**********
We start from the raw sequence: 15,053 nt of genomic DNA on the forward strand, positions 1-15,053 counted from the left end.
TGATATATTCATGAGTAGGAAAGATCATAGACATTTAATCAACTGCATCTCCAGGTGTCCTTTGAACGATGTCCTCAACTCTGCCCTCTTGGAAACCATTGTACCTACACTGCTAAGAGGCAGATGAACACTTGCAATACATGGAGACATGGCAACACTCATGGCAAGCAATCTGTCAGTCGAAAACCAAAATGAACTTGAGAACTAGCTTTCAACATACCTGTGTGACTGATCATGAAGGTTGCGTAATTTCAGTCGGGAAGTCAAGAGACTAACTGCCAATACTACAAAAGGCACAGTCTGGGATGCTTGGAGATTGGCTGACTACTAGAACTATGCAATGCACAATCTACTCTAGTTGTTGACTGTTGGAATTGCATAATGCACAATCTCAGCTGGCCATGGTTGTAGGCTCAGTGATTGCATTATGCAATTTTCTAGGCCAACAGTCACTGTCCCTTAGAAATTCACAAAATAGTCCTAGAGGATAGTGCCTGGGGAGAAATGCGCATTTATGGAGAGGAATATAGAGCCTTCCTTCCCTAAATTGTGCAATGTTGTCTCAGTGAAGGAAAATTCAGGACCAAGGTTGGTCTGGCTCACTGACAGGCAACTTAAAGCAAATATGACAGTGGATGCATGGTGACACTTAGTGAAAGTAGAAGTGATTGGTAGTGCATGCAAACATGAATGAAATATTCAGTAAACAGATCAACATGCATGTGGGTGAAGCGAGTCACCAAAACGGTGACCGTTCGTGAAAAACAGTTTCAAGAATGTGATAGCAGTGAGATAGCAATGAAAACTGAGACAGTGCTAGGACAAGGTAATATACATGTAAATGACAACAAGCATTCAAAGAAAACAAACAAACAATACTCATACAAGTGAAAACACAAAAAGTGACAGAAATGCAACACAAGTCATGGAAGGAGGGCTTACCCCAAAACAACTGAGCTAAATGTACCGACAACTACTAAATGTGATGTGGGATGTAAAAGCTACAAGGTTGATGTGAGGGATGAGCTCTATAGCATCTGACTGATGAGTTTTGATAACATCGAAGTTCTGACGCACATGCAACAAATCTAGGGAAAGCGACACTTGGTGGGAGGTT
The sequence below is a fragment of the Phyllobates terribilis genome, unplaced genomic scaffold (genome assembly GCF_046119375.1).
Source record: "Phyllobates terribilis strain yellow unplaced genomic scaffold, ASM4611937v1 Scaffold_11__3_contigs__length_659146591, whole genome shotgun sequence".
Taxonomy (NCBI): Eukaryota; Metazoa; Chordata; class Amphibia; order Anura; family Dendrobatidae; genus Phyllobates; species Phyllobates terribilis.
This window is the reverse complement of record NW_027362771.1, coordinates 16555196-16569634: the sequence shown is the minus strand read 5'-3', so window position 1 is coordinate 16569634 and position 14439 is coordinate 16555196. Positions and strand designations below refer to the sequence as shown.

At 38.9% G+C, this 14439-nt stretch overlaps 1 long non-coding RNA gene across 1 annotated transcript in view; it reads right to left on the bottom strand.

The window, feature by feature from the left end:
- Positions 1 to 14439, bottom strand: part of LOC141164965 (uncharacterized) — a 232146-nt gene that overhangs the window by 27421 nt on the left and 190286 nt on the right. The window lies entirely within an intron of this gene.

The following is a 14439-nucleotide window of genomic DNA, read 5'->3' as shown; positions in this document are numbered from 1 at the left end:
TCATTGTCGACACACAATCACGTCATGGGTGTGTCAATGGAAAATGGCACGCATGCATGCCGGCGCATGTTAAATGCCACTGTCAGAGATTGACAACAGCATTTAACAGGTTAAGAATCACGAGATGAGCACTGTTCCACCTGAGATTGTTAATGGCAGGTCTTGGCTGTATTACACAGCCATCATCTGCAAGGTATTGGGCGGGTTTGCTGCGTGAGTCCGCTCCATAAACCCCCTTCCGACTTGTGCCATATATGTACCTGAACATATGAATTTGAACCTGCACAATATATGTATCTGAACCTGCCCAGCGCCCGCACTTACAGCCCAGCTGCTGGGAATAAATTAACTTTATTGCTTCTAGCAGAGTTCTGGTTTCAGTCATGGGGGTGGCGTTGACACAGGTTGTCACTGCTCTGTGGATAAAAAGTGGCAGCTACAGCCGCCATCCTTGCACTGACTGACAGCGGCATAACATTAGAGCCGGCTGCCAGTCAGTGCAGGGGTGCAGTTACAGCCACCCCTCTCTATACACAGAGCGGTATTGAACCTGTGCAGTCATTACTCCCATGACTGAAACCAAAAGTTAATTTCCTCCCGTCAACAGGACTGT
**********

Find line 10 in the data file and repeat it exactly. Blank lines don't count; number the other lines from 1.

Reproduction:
The following is a 14439-nucleotide window of genomic DNA, read 5'->3' as shown; positions in this document are numbered from 1 at the left end: